For some of us, the New Year can’t come too soon. We must all admit the past year has not gone the way any of us expected or hoped for. In keeping with my motto, which I have previously declared is “like my blood type, B positive,” I am trusting that “wrong shall fail and right prevail.”
On New Year’s, likely the most popular tune year after year has been “Auld Lang Syne.” But I would wager that many of us have no idea what those words mean, and some don’t know the origin of the song itself.
Let’s start with the words. The literal translation of the Scots Gaelic words is, “old long since.”
Our version of the song is from a poem accredited to famed Scottish bard, Robert Burns, in 1780. More smoothly rendered into our modern vernacular, it would be, “long, long ago” or “days gone by.”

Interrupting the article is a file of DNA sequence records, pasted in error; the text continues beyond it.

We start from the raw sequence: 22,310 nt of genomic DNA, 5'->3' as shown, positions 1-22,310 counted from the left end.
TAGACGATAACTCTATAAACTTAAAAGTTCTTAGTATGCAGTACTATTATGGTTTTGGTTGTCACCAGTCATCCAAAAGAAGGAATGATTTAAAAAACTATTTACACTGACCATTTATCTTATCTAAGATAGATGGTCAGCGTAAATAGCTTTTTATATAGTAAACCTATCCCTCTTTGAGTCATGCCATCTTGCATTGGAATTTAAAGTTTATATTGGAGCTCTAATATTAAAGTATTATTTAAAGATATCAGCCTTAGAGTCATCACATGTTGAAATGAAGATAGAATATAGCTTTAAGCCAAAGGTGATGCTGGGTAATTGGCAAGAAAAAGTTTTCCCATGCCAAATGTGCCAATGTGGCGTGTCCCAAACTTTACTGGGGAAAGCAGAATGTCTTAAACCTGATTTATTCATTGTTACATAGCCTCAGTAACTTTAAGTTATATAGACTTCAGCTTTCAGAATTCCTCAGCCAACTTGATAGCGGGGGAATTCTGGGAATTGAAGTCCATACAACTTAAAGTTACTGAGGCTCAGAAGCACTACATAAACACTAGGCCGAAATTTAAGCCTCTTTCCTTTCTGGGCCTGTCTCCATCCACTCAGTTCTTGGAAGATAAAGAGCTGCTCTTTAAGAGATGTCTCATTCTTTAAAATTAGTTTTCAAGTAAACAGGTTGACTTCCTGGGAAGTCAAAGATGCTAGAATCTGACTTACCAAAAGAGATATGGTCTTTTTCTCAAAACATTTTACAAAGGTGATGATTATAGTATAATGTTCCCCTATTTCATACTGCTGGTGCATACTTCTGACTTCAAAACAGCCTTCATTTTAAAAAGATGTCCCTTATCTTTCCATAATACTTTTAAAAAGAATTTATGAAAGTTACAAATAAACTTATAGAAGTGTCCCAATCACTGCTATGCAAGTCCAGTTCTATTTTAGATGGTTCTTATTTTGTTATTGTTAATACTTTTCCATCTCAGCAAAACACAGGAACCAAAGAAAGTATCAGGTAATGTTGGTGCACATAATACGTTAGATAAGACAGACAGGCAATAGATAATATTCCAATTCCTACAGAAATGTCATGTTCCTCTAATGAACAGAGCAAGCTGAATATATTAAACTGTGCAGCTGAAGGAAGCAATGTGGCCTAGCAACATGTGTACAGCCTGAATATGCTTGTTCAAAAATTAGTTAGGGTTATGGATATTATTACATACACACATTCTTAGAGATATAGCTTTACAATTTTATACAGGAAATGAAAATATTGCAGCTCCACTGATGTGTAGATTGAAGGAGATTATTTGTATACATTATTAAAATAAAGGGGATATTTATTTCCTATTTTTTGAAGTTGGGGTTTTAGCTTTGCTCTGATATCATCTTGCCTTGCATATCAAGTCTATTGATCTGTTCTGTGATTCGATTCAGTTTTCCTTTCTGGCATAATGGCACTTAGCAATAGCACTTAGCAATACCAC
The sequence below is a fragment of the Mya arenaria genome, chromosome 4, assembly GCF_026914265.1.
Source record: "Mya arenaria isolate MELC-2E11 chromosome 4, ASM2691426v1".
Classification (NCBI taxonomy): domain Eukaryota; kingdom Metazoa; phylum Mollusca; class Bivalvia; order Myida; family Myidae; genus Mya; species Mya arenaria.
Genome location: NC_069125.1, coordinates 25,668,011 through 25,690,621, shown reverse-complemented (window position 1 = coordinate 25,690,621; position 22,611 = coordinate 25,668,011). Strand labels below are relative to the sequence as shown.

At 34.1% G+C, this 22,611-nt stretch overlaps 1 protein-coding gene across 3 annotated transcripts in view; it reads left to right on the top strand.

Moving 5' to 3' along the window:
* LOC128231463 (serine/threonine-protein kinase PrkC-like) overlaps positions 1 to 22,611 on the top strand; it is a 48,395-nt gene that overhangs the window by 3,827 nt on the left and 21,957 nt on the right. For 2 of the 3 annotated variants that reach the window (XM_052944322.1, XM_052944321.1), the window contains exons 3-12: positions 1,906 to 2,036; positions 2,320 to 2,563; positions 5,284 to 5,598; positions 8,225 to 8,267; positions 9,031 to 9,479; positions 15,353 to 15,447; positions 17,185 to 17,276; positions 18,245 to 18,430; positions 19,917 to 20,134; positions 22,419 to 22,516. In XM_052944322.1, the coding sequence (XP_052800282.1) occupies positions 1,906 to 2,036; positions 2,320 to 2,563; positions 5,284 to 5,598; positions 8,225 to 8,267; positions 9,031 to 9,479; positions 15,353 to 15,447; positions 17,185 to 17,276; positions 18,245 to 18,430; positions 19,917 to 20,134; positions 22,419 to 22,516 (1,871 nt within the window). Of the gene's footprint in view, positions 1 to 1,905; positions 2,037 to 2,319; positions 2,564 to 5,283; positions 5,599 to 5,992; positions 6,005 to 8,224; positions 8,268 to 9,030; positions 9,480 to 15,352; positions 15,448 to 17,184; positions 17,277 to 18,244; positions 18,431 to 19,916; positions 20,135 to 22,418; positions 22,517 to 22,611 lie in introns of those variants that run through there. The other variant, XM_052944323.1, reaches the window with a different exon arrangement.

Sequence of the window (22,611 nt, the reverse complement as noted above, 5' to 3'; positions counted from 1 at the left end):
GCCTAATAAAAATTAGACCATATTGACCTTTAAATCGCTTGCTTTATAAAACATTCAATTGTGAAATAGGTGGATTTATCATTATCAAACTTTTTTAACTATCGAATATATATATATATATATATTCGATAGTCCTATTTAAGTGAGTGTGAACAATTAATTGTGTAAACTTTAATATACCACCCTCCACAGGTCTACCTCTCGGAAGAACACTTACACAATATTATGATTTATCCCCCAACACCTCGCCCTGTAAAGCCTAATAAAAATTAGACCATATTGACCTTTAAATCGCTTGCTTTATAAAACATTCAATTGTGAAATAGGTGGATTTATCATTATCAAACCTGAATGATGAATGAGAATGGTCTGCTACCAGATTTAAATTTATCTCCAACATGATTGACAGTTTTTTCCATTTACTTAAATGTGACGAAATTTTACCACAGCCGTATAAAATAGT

Burns sent a copy of the original song to the Scots Musical Museum in 1780 with the notation: “The following song, an old song, of the olden times, and which has never been in print or even in manuscript until I took it down from an old man.”
Some of the lyrics were certainly in existence before Burns wrote them down. And even in print. An earlier version by James Watson printed in 1711 shows considerable similarity in the first verse and the chorus. It goes like this:
Should Old Acquaintance be forgot,
and never thought upon;
The flames of Love extinguished,
and fully past and gone:
Is thy sweet Heart now grown so cold,
that loving Breast of thine;
That thou canst never once reflect
On old long syne.
On old long syne my Jo,
On old long syne,
That thou canst never once reflect,
On old long syne.
Whoever deserves the credit, the song conveys positive vibes. The purpose is to remind us to always remember the good times and not be carried away by any negative going on in the present. At least that is how I like to think about it.
If you would like to know the origin of a favorite expression, text the author at 931-212-3303 or email him at firstname.lastname@example.org.